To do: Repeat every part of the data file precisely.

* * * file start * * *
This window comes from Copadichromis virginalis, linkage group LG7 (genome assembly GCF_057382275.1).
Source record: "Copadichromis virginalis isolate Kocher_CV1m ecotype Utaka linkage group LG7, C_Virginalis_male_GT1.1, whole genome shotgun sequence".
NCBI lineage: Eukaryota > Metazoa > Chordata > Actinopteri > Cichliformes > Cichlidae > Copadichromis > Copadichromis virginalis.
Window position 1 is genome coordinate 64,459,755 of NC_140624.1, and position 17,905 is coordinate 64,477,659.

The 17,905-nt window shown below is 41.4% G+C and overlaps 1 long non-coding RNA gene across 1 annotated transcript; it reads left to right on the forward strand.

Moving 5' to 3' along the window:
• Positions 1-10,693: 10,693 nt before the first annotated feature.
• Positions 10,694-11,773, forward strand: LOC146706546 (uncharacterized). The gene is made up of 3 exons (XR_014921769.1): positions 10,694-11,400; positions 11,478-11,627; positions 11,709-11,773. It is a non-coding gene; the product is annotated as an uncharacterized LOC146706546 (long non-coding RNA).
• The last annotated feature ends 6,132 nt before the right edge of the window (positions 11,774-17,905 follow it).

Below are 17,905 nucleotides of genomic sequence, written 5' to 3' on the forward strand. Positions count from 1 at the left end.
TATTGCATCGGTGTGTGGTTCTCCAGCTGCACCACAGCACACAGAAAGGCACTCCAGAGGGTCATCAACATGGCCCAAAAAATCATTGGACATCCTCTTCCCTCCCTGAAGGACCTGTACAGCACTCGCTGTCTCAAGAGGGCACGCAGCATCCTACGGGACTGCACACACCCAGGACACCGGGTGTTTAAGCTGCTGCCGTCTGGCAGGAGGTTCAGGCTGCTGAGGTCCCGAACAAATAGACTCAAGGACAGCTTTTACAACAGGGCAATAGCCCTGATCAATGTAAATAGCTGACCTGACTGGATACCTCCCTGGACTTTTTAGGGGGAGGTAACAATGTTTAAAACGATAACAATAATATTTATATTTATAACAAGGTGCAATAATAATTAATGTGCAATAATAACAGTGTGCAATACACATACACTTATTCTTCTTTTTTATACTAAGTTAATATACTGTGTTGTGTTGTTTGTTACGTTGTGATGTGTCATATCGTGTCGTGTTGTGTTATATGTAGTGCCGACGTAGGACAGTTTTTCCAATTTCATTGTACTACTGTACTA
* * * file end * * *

This window comes from Copadichromis virginalis, linkage group LG7 (genome assembly GCF_057382275.1).
Source record: "Copadichromis virginalis isolate Kocher_CV1m ecotype Utaka linkage group LG7, C_Virginalis_male_GT1.1, whole genome shotgun sequence".
NCBI lineage: Eukaryota > Metazoa > Chordata > Actinopteri > Cichliformes > Cichlidae > Copadichromis > Copadichromis virginalis.
Window position 1 is genome coordinate 64,459,755 of NC_140624.1, and position 17,905 is coordinate 64,477,659.

The 17,905-nt window shown below is 41.4% G+C and overlaps 1 long non-coding RNA gene across 1 annotated transcript; it reads left to right on the forward strand.

Moving 5' to 3' along the window:
• Positions 1-10,693: 10,693 nt before the first annotated feature.
• Positions 10,694-11,773, forward strand: LOC146706546 (uncharacterized). The gene is made up of 3 exons (XR_014921769.1): positions 10,694-11,400; positions 11,478-11,627; positions 11,709-11,773. It is a non-coding gene; the product is annotated as an uncharacterized LOC146706546 (long non-coding RNA).
• The last annotated feature ends 6,132 nt before the right edge of the window (positions 11,774-17,905 follow it).

Below are 17,905 nucleotides of genomic sequence, written 5' to 3' on the forward strand. Positions count from 1 at the left end.
TATTGCATCGGTGTGTGGTTCTCCAGCTGCACCACAGCACACAGAAAGGCACTCCAGAGGGTCATCAACATGGCCCAAAAAATCATTGGACATCCTCTTCCCTCCCTGAAGGACCTGTACAGCACTCGCTGTCTCAAGAGGGCACGCAGCATCCTACGGGACTGCACACACCCAGGACACCGGGTGTTTAAGCTGCTGCCGTCTGGCAGGAGGTTCAGGCTGCTGAGGTCCCGAACAAATAGACTCAAGGACAGCTTTTACAACAGGGCAATAGCCCTGATCAATGTAAATAGCTGACCTGACTGGATACCTCCCTGGACTTTTTAGGGGGAGGTAACAATGTTTAAAACGATAACAATAATATTTATATTTATAACAAGGTGCAATAATAATTAATGTGCAATAATAACAGTGTGCAATACACATACACTTATTCTTCTTTTTTATACTAAGTTAATATACTGTGTTGTGTTGTTTGTTACGTTGTGATGTGTCATATCGTGTCGTGTTGTGTTATATGTAGTGCCGACGTAGGACAGTTTTTCCAATTTCATTGTACTACTGTACTA